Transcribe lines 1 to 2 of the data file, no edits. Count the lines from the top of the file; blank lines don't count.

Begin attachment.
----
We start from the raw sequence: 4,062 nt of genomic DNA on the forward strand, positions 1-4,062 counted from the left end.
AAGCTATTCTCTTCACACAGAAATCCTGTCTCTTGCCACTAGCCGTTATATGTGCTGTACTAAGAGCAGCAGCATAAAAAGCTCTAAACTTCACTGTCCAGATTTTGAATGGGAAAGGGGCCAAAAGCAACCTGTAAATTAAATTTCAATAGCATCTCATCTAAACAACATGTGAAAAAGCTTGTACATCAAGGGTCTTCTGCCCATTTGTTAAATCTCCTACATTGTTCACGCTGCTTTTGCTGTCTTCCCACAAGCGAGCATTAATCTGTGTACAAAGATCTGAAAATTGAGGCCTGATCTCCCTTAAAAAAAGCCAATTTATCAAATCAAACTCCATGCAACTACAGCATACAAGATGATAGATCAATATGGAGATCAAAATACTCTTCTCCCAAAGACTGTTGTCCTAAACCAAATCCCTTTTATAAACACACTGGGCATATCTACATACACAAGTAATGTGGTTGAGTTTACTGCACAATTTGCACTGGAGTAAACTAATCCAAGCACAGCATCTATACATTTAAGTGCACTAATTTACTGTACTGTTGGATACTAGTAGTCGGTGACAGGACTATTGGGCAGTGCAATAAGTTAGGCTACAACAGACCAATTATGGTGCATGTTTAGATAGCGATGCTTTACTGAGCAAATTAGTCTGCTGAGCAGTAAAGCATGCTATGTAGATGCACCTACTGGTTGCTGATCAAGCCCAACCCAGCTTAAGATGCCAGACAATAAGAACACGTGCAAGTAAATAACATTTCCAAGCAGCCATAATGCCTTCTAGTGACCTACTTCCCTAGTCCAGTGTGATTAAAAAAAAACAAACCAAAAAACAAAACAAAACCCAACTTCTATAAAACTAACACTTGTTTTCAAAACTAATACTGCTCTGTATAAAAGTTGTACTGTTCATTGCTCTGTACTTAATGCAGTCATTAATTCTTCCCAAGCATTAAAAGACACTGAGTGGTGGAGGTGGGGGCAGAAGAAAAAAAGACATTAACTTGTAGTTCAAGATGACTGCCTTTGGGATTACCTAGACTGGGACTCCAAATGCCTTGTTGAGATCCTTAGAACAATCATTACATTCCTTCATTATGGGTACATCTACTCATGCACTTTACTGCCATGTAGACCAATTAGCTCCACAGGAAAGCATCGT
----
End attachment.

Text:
We start from the raw sequence: 4,062 nt of genomic DNA on the forward strand, positions 1-4,062 counted from the left end.
AAGCTATTCTCTTCACACAGAAATCCTGTCTCTTGCCACTAGCCGTTATATGTGCTGTACTAAGAGCAGCAGCATAAAAAGCTCTAAACTTCACTGTCCAGATTTTGAATGGGAAAGGGGCCAAAAGCAACCTGTAAATTAAATTTCAATAGCATCTCATCTAAACAACATGTGAAAAAGCTTGTACATCAAGGGTCTTCTGCCCATTTGTTAAATCTCCTACATTGTTCACGCTGCTTTTGCTGTCTTCCCACAAGCGAGCATTAATCTGTGTACAAAGATCTGAAAATTGAGGCCTGATCTCCCTTAAAAAAAGCCAATTTATCAAATCAAACTCCATGCAACTACAGCATACAAGATGATAGATCAATATGGAGATCAAAATACTCTTCTCCCAAAGACTGTTGTCCTAAACCAAATCCCTTTTATAAACACACTGGGCATATCTACATACACAAGTAATGTGGTTGAGTTTACTGCACAATTTGCACTGGAGTAAACTAATCCAAGCACAGCATCTATACATTTAAGTGCACTAATTTACTGTACTGTTGGATACTAGTAGTCGGTGACAGGACTATTGGGCAGTGCAATAAGTTAGGCTACAACAGACCAATTATGGTGCATGTTTAGATAGCGATGCTTTACTGAGCAAATTAGTCTGCTGAGCAGTAAAGCATGCTATGTAGATGCACCTACTGGTTGCTGATCAAGCCCAACCCAGCTTAAGATGCCAGACAATAAGAACACGTGCAAGTAAATAACATTTCCAAGCAGCCATAATGCCTTCTAGTGACCTACTTCCCTAGTCCAGTGTGATTAAAAAAAAACAAACCAAAAAACAAAACAAAACCCAACTTCTATAAAACTAACACTTGTTTTCAAAACTAATACTGCTCTGTATAAAAGTTGTACTGTTCATTGCTCTGTACTTAATGCAGTCATTAATTCTTCCCAAGCATTAAAAGACACTGAGTGGTGGAGGTGGGGGCAGAAGAAAAAAAGACATTAACTTGTAGTTCAAGATGACTGCCTTTGGGATTACCTAGACTGGGACTCCAAATGCCTTGTTGAGATCCTTAGAACAATCATTACATTCCTTCATTATGGGTACATCTACTCATGCACTTTACTGCCATGTAGACCAATTAGCTCCACAGGAAAGCATCGT